A feathery mental health exercise for weary times

Birding is a free, steady constant to battle student stressors

Photo by Grace Paizen, staff

As mental health walks gain popularity thanks to the TikTok trend of begrudgingly marching through freezing winter weather in hopes of a serotonin boost, and while mental health resources at the university remain flimsy at best, there is an easy and free activity that may cause genuine delight in the current humdrum climate students inhabit: birding.

Birding, also colloquially known as birdwatching, is a fun activity that can easily be taken on by the most novice of enthusiasts. In fact, it can be done from the comfort of a dorm room, so long as there is a window and a bit of greenery to look at.

Birding is, simply put, observing and identifying species of birds in their natural habitat, either by physically seeing the feathered creature or hearing calls such as the abrasive honk of a Canada goose or, more jarringly, the trumpeting shriek of a blue jay.

In the hopes of seeing the non-migratory white-breasted nuthatch be rejoined by feathered kin from southern travels, now is a perfect time to start birding.

If the view from a window does not suffice, birding is a great option during a mental health walk or a planned outing.

While your eyes and ears are your best assets in the birding world, a pair of binoculars is a step up. Of course, if binoculars are out of the crunched-budget price range, your smartphone can be your binoculars — you can point and enlarge the image on any feathered friend you might see high up in a tree.

For the expert birder, a digital camera is sometimes better than binoculars, as you can zoom in and take photos of the birds you see. However, this can also be done by a novice on a smartphone, especially if you don’t know the species of bird offhand — a photograph of a bird can go a long way toward identifying it through its coloured plumage.

For identification resources, the Merlin Bird ID app by Cornell University’s lab of ornithology is available on smartphones and is arguably the best tool for the novice birder.

Not only does it list the seasonal birds in your area, but the friendly and easy-to-use interface helps you identify birds from Cornell’s expansive archival information using bird location, the date the bird was seen, its size, the plumage colour and what the bird was doing — from eating at a feeder to sitting on a fence.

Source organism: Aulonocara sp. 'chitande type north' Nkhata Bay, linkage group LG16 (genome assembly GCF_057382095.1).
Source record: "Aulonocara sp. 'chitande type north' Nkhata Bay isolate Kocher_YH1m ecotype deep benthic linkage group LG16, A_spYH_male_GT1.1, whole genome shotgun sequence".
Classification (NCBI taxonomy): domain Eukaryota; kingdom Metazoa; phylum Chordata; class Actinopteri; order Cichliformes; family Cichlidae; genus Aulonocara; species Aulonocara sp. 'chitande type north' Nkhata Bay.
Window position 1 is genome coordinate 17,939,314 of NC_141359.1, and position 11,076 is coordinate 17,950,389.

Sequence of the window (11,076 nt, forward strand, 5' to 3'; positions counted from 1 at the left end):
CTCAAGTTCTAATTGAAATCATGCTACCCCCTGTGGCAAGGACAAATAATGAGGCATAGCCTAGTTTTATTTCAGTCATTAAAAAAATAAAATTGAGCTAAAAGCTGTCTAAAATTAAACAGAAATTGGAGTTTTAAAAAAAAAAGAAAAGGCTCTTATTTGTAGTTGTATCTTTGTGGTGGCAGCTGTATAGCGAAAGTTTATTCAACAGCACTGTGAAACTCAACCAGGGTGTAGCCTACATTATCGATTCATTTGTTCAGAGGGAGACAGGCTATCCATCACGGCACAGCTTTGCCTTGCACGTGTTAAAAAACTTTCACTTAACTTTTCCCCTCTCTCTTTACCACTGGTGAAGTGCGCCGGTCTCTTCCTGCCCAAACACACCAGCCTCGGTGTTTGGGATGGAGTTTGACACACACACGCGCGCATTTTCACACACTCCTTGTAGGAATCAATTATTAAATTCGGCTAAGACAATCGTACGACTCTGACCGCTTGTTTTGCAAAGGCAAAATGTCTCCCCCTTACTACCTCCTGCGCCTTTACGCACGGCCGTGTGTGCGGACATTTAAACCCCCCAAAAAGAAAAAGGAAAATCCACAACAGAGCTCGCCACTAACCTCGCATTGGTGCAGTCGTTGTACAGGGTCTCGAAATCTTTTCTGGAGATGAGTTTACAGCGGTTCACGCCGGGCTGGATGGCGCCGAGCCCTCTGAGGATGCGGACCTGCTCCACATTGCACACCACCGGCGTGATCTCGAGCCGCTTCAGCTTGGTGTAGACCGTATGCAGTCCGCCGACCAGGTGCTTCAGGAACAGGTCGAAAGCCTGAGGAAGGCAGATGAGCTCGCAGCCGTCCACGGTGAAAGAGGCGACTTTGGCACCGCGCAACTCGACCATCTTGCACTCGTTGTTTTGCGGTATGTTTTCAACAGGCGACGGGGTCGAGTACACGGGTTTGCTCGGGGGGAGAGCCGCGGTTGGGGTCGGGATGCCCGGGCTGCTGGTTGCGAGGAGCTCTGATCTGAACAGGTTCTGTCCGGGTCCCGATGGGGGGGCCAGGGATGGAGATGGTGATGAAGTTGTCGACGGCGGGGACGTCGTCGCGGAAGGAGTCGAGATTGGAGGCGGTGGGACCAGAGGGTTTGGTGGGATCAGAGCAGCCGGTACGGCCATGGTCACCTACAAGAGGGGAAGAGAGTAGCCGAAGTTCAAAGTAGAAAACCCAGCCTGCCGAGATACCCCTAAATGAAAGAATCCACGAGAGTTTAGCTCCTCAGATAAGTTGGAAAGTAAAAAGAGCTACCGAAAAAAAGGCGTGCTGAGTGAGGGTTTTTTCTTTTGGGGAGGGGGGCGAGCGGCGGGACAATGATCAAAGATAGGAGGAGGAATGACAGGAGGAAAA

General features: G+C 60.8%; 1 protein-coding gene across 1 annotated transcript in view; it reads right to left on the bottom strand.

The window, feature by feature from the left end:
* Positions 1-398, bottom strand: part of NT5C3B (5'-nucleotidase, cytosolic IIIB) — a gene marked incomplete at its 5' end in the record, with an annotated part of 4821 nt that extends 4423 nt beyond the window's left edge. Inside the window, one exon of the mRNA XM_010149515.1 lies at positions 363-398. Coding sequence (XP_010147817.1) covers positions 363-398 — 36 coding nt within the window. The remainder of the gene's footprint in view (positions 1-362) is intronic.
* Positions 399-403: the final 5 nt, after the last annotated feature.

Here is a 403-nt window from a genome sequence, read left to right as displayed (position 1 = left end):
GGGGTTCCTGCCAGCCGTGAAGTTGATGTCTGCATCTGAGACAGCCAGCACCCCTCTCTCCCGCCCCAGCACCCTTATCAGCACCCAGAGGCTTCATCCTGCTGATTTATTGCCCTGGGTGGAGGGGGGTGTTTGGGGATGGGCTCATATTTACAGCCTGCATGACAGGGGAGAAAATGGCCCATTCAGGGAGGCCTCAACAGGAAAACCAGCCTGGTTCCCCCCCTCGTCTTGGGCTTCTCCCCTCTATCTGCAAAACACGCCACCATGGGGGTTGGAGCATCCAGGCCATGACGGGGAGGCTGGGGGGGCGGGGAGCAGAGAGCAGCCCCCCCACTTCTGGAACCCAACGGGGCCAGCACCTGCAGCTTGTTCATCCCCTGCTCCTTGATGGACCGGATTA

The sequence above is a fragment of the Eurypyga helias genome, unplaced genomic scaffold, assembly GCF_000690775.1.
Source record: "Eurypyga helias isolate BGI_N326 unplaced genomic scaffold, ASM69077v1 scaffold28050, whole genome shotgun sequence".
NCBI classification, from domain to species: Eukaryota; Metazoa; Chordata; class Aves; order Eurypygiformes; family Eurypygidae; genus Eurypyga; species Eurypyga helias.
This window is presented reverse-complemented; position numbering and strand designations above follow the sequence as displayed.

Merlin Bird ID is also the best field guide for identifying birds by their song. A recording app — or the standard camera app on your smartphone — can assist you in getting a good aural sample of the birdsong to compare to the countless recordings in the app.

In fact, the app boasts samples of a bird’s every song and call, meaning the black-capped chickadee can be identified not only by its classic “chick-a-dee-dee-dee” but also from its “fee-bee” and twittering calls.

For birding resources out in the field, FortWhyte Alive is a convenient, local and, most importantly, free resource. From the backyard birding guide to the birding checklist, the online package they provide includes helpful prompts of what birds are seasonal to Manitoba.

Moreover, the birding checklist also identifies “accidental” — rare or non-native birds — with a phone number to report the sighting to. This information is important because ornithologists will use amateur birder sightings to track the health of birds and document if birds are changing their habitat because of external conditions such as climate change.

For those interested in birding as a steady constant of mental health aid or as a hobby, the Birds of Canada: Field Guide is a fantastic book for beginners. The book contains a place to record the date and location of birds sighted on every page, as well as different bird profiles.

Though the Merlin Bird ID app is mostly helpful with bird identification, sometimes a cross-reference with a physical field guide helps determine who’s who by slight difference in plumage — where the female house sparrow and female house finch look similar in appearance, the physical guide will explicitly make note via profile that the female house sparrow has one white wing bar where the house finch has two.

Birding is intended to be a stress-free serotonin boost. It can be a solo venture or a fun outing with friends. With cheerful feathery faces awaiting you, there is never a time like the present to explore the inhabitants of parks — and ponds and lakes come springtime — while getting fresh air and exercise.

An activity that can be done completely free of charge and even from the comfort of your own home, birding brings you back to nature and out of your own busy schedule, if only for a few moments in a day.